The 17th IEEE International Conference on IC Design and Technology

Keynote Speakers

More Speakers to be Announced Soon

Hanming WU
Chairman of EtownIP Corporation, China

Hanming Wu earned PhD from Chinese Academy of Sciences in 1987, and post-doc in UC-Berkeley. More than 20 years industry experience in plasma application in semiconductor processes, including Novellus Systems, Intel Corp and SMIC. Along with 80 published papers, more than 42 granted and pending granted patents in semiconductor processes are to his credit. He has some experience of giving lectures at top universities in USA. Some of research results have been included in the textbook in USA.
Since 2001, he has joined and led the pre-study of technology development from 0.18um to 32nm node. As a director of Component Research with SMIC, he is now in charge of 32nm research program. Besides, he is a joined guest professor of Fudan University and Xi'An University of Electronics, Research Professor with Institute of Physics, member of technical board with Institute of Microelectronics, Chinese Academy of Sciences. In 2008, he earned the 2nd class award of National Science and Technology Progress.

Speech Title: Innovation of Integrated Circuit Manufacturing Industry Chain in More-than-Moore Era

Abstract: Today's integrated circuit industry has followed Moore's law for more than 60 years. Is the industry entering the post-Moore era? After analyzing the essence meaning of Moore's law, it can be considered that the industry has entered the post-Moore era. Thus, technology development faces many challenges and opportunities. From the perspective of innovation-driven development, it is necessary to lead the four models: manage technology R&D projects, business model, industry chain management and technology development. In the face of great opportunities, the need for the industry can not be targeted for immediate success blindly on the scale, and wild ambition for so-called corner overtaking opportunities. Industry should lay a solid emphasis on technology research and development on basic/foundamental research. Only in this way can we have the opportunity to carve out a development path with the unique characteristics. Moore's law may come to the end, whereas, innovation will go on and continue forever.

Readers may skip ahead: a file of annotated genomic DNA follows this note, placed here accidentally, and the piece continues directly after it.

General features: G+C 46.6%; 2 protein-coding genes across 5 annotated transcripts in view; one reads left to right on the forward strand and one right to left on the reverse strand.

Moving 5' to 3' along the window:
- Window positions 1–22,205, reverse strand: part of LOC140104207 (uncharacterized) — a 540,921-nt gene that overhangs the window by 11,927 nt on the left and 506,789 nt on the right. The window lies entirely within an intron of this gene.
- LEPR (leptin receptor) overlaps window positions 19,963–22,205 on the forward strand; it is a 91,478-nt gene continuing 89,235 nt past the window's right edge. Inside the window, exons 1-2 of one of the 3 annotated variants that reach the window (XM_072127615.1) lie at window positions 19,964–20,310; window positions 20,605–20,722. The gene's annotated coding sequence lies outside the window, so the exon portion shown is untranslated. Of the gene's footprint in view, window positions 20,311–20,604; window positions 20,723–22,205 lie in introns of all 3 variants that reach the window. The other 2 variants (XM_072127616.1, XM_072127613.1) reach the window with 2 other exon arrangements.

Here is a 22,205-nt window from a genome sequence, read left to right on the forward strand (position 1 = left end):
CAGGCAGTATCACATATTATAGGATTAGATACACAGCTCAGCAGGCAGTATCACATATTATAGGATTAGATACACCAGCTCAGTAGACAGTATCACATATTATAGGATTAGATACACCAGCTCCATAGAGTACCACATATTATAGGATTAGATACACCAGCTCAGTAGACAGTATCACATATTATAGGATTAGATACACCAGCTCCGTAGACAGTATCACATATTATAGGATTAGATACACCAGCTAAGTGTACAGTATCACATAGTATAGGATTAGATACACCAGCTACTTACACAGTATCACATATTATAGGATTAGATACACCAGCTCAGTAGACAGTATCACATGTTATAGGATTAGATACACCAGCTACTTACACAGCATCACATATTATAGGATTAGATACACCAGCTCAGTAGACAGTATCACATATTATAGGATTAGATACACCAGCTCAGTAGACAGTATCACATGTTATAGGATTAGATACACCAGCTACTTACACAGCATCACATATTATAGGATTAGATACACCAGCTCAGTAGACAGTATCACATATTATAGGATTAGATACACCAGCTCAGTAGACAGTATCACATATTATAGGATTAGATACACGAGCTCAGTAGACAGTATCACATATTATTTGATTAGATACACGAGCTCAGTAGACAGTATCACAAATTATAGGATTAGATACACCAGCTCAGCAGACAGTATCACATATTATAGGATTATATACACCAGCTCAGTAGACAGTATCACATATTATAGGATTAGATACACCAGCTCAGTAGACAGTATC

Paolo A. Gargini
IEEE Fellow and Former Intel Fellow , Italy

Dr. Gargini was born in Florence, Italy and received a doctorate in Electrical Engineering in 1970 and a doctorate in Physics in 1975 from the Università di Bologna, Italy, both with full honor and marks.